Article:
The essential must-dos
Now that we’ve seen challenges and benefits let’s talk about the must-dos for a startup to launch successfully with a remote team.
Whether you decide to take the synchronous or asynchronous path, it’s vital to implement clear and constant communication to ensure that the team runs smoothly. There is no rule for communicating; each person and team is a different world, so it’s up to you and your team to test different formats and implement the one that works best for the team dynamic.
There’s no need to go overboard with meetings, but if you’re the team manager, make sure to set up a weekly or bi-weekly 1:1 with each team member and a kick-off Monday meeting with the whole team.
Communication is also related to non-work topics. Just like when you were at the office, you’d get coffee downstairs or grab a bite with your workmates, setting up “watercoolers” is a great idea to disconnect. Anieke Lamers, CEO and Founder at Peekabond, an app that allows global families to bond asynchronously, shares that her team has set up “coffee machine moments. “These foster openness, playfulness and a distraction which is fundamental for our company and each person’s day.”
Company culture and the sense of “team.”
While technology and tools enable businesses to function more efficiently in a remote setting, it’s essential to first focus on building a great culture before using tools to support it. With a remote team, company culture can’t be built on nicely designed offices, free coffee and a ping pong table. For a remote-first or partially-remote startup, company culture starts by writing down a set of company values and then finding ways to bring these values to life. For example, if one of your values is “keep learning”, you can offer your team a free course of their choice or create a recurring monthly event where each team member shares their expertise on one subject.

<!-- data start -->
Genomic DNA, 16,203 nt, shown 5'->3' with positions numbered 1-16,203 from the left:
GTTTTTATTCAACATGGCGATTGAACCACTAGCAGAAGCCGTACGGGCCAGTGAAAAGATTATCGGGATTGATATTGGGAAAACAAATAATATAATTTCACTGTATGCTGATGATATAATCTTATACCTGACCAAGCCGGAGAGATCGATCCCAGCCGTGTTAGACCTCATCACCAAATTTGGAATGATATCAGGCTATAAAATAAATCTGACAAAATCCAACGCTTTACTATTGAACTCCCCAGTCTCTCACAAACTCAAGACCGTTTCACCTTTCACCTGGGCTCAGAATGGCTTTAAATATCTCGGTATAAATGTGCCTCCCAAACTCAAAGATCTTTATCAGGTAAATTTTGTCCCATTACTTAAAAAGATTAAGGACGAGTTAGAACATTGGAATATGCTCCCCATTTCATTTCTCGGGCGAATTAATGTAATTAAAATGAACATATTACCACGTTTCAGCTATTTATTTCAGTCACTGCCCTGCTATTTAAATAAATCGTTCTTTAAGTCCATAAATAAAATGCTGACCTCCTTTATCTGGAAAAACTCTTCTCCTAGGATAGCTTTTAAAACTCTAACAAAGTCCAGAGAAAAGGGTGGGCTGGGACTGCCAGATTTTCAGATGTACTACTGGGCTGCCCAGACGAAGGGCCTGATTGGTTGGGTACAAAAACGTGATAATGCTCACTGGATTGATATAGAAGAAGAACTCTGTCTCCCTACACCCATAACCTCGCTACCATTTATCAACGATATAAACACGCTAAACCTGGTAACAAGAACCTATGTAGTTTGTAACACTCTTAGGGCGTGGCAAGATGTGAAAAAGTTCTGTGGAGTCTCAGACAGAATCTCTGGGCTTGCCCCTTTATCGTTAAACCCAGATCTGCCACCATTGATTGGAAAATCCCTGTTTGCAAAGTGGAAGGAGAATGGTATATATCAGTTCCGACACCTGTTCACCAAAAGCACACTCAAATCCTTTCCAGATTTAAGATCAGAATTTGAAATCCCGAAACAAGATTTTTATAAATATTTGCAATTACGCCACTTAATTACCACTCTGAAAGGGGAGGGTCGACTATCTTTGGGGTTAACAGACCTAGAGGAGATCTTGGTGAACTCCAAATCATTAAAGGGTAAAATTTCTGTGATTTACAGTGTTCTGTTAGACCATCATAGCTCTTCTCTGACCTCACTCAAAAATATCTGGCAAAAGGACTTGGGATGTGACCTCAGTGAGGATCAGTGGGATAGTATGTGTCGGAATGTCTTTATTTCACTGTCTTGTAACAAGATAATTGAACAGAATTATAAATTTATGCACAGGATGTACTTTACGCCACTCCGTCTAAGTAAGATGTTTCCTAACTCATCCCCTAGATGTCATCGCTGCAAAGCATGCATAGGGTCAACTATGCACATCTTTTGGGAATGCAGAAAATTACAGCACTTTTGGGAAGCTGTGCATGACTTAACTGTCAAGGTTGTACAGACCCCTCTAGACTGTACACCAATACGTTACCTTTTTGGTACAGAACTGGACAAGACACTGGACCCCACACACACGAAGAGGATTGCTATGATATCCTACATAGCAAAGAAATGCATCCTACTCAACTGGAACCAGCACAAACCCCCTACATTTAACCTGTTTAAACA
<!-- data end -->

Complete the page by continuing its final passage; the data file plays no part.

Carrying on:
Another idea shared by Charlotte Ekelund, CEO and Co-Founder at Teemyco, a virtual office for distributed teams, is to “send merchandise to all team members upon joining, have traditions like our’ word of the week’ in one of the 16 languages of the team and a weekly all hands on Friday.” She also adds that they “came up with a monthly lunch event called “know me better sharing”. These lunches are optional but very popular; pretty much everyone wants to see images of where a team member grew up, their life and context.”
This Milan-based photo-tech startup didn’t start its journey as a remote and hybrid-first startup, but it has transitioned to be one. Its CEO and Co-Founder, Federico Mattia, explains that “For BOOM, adopting a remote model represented a chance to expand quickly and become the truly international company. We have team members located anywhere from Singapore to the US, combining different perspectives, cultures and worldviews.”
For him and BOOM, shifting towards a remote-first environment isn’t so much about the expansion but the cultural shift it brought to the company. “The remote model was a crucial cultural shift stressing that what matters most is not the place but the quality of the work, creating global and interconnected teams, no matter where they are.” He also adds that “although many think the opposite, there is always the same priority between being physical and remote: never to lose sight of the human aspect of working together towards a common goal and nurturing an inclusive and exciting environment.”
We have lived a pretty unprecedented moment in time with this pandemic, and it’s safe to say that the work environment has been one that has seen and will continue to see quite a lot of change, at least in the startup ecosystem. When asked about the last two years, the CEO of BOOM comments that “it [last two years] helped us discover that the secret of change is to focus all of our energy not on fighting the old but on building the new. We all must leave the road and take the trails to shape a new playbook. The stone age didn’t end because they ran out of stones. The invention has to be the root of our success!”
It’s important to realise that remote work is not the same as office work; hence it shouldn’t be treated or expected to function the same way. It brings changes and challenges but also an extensive list of benefits. We’re all different, and while someone might love to go to an office every day, another is more productive when working at the café down the street, and the midnight owl definitely isn’t the most productive at 9 am after two large americanos. We’re living in a moment in time that is full of changes; we can expect better results if we surf the wave rather than row against it.